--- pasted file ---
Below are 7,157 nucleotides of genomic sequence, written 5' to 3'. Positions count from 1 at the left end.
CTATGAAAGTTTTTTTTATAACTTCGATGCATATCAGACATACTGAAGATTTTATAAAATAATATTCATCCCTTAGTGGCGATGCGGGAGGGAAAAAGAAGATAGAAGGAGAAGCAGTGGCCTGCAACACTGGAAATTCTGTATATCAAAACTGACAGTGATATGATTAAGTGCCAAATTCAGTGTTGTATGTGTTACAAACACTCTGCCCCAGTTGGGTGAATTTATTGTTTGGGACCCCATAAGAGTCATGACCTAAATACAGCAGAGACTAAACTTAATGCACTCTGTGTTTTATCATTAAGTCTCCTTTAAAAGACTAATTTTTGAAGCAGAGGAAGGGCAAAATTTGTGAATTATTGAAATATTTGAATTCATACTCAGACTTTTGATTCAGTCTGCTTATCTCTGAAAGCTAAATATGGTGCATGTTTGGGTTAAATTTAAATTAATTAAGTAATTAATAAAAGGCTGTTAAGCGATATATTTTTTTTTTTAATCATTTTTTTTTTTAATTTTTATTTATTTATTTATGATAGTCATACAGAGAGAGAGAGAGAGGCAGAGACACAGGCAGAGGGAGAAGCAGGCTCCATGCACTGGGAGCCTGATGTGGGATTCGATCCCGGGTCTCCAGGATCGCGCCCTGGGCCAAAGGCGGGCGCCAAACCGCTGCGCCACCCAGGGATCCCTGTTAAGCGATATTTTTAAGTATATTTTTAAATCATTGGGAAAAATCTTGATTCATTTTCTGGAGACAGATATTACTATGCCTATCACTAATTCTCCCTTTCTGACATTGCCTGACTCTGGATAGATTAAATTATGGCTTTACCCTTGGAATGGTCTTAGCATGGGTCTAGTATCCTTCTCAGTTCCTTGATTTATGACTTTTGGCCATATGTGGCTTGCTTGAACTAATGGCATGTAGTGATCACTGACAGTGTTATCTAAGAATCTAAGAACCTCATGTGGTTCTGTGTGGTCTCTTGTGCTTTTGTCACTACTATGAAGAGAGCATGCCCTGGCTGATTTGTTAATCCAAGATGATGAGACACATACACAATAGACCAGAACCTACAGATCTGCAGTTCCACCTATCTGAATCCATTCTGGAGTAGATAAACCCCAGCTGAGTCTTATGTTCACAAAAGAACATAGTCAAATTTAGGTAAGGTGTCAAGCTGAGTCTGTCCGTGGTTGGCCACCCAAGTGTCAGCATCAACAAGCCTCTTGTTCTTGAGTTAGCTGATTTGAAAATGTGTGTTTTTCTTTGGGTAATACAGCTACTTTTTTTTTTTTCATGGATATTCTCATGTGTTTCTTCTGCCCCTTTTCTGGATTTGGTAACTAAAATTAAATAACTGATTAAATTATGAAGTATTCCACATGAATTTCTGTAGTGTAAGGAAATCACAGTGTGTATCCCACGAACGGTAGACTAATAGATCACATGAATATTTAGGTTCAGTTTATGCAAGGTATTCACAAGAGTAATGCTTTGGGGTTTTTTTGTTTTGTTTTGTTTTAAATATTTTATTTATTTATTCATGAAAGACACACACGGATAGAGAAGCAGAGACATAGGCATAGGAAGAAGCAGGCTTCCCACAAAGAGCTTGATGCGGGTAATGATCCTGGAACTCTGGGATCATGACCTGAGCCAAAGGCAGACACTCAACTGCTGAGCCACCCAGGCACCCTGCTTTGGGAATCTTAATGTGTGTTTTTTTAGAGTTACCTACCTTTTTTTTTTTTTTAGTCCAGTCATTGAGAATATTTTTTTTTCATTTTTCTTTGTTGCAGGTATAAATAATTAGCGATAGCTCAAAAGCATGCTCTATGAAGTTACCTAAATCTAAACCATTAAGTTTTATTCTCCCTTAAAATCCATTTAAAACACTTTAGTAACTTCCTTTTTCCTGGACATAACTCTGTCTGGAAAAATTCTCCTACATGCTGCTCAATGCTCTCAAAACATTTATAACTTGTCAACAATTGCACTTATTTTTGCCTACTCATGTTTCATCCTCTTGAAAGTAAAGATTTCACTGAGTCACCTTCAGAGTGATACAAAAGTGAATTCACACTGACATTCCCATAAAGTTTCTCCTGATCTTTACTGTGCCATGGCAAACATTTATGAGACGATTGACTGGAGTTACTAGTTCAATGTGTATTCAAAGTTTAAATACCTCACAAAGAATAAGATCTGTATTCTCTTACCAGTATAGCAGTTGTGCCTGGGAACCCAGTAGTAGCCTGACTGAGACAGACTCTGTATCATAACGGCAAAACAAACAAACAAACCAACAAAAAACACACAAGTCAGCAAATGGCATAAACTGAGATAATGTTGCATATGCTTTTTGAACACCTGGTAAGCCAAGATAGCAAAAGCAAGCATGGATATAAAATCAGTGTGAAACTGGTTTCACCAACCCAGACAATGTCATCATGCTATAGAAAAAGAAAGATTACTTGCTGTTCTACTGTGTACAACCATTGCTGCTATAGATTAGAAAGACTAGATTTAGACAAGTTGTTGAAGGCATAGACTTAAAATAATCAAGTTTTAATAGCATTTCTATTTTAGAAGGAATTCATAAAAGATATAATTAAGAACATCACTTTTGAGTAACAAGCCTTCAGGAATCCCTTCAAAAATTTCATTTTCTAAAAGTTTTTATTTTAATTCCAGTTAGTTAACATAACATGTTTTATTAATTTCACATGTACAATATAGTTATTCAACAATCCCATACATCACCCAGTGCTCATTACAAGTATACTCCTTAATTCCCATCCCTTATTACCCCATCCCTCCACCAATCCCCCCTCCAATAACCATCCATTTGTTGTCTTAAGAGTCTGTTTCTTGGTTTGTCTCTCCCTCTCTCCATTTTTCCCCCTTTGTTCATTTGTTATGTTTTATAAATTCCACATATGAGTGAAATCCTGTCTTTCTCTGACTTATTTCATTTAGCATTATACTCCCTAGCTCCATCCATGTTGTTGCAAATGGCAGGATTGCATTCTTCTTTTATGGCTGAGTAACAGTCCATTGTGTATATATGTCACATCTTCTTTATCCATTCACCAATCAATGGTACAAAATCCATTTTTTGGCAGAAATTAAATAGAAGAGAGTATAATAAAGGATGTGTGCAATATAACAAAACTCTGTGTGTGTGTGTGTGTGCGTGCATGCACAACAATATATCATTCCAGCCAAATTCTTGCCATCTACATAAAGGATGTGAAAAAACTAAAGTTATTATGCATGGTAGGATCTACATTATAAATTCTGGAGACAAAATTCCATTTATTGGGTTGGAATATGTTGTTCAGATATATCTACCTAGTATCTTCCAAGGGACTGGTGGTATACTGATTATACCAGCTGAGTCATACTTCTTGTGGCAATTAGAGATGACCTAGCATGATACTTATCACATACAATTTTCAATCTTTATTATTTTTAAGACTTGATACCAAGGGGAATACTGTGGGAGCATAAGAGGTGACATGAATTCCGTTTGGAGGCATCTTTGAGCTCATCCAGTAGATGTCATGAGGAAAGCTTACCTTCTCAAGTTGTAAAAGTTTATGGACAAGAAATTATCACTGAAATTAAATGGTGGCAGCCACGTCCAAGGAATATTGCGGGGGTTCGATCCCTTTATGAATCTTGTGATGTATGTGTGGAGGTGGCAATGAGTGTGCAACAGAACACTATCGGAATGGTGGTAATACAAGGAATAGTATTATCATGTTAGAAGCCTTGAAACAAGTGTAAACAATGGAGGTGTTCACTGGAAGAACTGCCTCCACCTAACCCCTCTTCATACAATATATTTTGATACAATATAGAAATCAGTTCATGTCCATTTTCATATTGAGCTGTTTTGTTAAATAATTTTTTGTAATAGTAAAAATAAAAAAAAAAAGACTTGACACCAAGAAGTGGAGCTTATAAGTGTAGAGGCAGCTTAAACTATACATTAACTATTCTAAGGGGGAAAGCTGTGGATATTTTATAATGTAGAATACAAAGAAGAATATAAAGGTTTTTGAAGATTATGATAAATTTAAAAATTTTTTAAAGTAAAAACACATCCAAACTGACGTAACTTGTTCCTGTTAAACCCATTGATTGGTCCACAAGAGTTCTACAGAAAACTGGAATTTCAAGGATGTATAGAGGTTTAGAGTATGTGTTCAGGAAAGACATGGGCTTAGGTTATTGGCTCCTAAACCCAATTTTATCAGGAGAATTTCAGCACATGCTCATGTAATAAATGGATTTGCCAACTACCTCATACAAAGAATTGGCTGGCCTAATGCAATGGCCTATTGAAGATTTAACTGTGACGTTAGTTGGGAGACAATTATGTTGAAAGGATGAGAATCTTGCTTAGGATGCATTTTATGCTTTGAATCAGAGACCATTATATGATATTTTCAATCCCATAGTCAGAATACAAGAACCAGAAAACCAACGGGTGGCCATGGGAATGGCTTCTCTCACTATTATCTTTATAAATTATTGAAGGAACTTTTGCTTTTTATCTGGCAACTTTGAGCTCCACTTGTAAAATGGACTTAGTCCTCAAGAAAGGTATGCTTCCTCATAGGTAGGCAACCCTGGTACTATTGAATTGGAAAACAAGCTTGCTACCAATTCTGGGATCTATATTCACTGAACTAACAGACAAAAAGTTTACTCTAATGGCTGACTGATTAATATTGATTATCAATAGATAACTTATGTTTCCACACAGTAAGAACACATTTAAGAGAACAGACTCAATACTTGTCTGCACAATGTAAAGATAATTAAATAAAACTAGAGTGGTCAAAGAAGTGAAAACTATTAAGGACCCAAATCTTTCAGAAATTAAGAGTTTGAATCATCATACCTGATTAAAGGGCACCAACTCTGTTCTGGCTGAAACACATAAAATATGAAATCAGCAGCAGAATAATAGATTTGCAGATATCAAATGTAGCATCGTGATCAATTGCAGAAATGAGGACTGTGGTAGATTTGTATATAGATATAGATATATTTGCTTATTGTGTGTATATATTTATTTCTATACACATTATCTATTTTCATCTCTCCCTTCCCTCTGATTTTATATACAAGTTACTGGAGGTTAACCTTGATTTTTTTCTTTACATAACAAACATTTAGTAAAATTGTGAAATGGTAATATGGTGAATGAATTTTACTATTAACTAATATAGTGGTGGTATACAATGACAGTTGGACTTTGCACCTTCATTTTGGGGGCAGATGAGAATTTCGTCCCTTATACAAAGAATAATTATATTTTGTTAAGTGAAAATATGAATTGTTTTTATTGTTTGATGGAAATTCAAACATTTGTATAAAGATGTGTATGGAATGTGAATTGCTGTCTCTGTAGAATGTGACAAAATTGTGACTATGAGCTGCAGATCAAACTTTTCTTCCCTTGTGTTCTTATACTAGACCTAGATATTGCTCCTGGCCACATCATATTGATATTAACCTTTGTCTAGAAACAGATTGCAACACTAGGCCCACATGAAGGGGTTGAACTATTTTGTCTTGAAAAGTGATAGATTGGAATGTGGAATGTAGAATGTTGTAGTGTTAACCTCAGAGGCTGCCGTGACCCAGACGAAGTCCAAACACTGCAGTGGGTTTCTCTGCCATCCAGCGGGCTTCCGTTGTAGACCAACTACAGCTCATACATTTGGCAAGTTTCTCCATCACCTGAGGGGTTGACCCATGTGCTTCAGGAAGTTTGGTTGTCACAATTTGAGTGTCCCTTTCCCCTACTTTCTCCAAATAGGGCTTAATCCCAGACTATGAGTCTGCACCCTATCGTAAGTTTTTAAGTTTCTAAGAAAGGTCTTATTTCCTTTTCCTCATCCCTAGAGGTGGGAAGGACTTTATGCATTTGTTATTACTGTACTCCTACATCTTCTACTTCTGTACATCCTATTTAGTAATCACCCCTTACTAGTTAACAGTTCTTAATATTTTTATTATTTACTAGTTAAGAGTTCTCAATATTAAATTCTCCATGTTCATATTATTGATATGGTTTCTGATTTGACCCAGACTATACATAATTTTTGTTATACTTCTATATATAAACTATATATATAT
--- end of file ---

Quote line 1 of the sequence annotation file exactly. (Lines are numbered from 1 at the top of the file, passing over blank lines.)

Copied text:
Below are 7,157 nucleotides of genomic sequence, written 5' to 3'. Positions count from 1 at the left end.